The changed social and intellectual situation of the nineteenth century ensured the migration of the mind-body problem outside the circles of philosophers. The modern national complexes were consolidated; the twin movements toward mass democracy and socialism were launched. The universities were reoriented to national requirements. Since science was playing an unparalleled role in the consolidation of the nation-state and the rise of the new capitalistic economies, the academically based sciences mounted in prestige compared to other disciplines. The time was ripe for a major and sustained invasion of scientific perspectives into areas formerly reserved to the humanities.
A primary cultural consequence of the changed intellectual milieu of the nineteenth-century Western world was the rise of the social sciences. In rapid succession anthropology, economics, geography, jurisprudence, political science, psychology, and sociology made their appearance. All of them developed in spheres originally reserved to the humanities. For the most part the materials out of which they were formed were originally historical or anecdotal. The methods by which their subject matter was first studied were philological, historical, and introspective.
Thus the formation of the social sciences could not have taken place without a powerful impetus toward positivism. In fact Auguste Comte, often noted as the founder of sociology, was also the author of the term “positivism.” In proposing to extend methods that had proved their effectiveness in dealing with the physical world to social subject matter (the world of mind), Comte automatically laid the foundation for a new series of controversies on the mind-matter problem. Since the social sciences had arisen in territories formerly divided between the humanities and physical sciences, they became the primary scene of contests that could no longer be confined to philosophical circles.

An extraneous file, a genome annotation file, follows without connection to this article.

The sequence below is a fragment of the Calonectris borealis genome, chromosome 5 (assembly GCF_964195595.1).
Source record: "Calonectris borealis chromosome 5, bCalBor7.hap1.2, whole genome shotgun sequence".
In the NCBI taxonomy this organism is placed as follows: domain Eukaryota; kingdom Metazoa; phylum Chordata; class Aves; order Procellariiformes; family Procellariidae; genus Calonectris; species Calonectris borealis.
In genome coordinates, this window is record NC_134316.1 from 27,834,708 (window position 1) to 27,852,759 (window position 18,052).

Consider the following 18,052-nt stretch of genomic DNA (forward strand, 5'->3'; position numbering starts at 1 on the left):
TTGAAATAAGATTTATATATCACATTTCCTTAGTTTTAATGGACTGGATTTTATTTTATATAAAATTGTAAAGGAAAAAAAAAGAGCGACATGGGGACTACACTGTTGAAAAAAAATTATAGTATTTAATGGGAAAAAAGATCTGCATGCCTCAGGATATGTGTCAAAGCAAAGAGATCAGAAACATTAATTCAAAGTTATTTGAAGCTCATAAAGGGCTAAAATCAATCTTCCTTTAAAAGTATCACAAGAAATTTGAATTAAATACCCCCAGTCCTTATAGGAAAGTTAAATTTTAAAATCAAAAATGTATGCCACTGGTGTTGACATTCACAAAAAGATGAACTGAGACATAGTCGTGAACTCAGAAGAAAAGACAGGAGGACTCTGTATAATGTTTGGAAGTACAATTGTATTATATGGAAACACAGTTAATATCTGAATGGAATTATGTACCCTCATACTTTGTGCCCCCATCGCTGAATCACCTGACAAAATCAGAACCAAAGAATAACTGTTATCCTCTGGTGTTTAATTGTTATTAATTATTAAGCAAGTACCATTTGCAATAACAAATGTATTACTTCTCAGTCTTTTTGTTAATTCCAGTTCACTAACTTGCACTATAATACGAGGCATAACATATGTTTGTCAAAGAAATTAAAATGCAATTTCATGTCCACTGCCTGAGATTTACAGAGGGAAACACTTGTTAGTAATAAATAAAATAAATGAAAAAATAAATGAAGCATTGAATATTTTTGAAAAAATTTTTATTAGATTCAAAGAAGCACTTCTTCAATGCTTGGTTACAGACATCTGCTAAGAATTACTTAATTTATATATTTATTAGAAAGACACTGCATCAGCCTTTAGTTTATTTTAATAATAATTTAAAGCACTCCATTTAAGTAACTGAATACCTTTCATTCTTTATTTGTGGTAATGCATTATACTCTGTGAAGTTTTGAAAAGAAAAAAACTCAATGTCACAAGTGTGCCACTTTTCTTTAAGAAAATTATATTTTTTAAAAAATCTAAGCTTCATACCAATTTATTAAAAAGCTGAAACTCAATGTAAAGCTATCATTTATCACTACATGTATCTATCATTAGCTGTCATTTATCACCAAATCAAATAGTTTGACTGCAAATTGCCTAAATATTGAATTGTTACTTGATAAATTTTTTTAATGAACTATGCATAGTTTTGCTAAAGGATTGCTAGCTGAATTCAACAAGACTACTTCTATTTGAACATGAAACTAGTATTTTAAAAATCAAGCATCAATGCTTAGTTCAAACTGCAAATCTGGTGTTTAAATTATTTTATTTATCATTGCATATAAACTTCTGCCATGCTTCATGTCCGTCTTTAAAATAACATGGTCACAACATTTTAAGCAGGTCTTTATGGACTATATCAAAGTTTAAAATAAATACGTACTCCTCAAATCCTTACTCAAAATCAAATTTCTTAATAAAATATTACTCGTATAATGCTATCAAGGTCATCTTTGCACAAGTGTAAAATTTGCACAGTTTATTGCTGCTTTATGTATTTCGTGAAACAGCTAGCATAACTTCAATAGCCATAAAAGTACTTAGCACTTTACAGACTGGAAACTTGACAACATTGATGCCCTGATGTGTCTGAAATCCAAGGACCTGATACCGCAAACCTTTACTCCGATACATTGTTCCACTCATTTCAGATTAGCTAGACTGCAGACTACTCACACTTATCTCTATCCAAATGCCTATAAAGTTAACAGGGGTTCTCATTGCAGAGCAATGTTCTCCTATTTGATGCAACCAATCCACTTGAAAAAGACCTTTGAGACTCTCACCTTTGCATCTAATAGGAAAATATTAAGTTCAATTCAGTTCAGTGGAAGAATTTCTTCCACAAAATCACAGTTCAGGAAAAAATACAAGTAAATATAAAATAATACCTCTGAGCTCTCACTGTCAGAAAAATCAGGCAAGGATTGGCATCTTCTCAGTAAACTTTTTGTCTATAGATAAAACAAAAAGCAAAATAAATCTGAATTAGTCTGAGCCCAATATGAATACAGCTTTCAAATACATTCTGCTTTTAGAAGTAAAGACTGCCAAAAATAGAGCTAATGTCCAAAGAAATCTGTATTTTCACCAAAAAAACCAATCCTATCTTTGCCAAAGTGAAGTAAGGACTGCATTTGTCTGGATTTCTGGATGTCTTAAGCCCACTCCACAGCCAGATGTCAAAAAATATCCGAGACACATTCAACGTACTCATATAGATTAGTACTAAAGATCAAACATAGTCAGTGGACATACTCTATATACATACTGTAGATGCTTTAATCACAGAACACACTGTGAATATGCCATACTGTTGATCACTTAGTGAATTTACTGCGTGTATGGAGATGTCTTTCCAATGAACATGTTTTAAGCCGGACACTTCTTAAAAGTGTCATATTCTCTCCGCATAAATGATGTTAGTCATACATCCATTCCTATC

Positivism as sponsored by Comte in France and by Herbert Spencer and John Stuart Mill in England proposed to analyze human events purely in terms of what is empirically presented. It radically rejected all concepts of eternal ideas, transcendent principles, or hidden essences at the heart of social events and held that the proper methodology for the study of society is to be found in the physical science concepts of succession, coexistence, and cause and effect. These concepts, the positivists maintained, enable scientists to establish the laws of social evolution, of climatic influence, and of social organization. Thus Mill (1843) proposed to found sociology on a scientific psychology deduced from physiology and implemented by the extension and generalization of the procedures of physical science.